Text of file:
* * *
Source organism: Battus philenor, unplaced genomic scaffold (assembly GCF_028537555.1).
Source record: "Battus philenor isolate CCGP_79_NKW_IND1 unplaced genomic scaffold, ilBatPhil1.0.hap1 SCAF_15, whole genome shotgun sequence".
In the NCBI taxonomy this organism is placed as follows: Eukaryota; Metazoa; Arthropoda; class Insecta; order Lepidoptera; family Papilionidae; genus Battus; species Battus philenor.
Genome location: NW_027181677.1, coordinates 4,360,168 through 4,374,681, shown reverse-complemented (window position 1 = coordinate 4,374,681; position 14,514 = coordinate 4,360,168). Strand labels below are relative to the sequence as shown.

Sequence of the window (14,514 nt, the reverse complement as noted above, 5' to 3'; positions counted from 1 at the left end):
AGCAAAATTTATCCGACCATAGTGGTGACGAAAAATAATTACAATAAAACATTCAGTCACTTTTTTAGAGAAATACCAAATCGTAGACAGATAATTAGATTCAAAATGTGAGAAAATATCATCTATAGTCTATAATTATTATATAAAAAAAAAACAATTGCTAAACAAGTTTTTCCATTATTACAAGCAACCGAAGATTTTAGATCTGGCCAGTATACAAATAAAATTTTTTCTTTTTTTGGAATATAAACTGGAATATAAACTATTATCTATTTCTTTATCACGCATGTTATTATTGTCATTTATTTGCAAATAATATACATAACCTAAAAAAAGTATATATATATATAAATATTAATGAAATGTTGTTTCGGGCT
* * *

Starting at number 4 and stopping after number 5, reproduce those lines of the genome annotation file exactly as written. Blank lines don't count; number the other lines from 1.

Genome location: NW_027181677.1, coordinates 4,360,168 through 4,374,681, shown reverse-complemented (window position 1 = coordinate 4,374,681; position 14,514 = coordinate 4,360,168). Strand labels below are relative to the sequence as shown.

Sequence of the window (14,514 nt, the reverse complement as noted above, 5' to 3'; positions counted from 1 at the left end):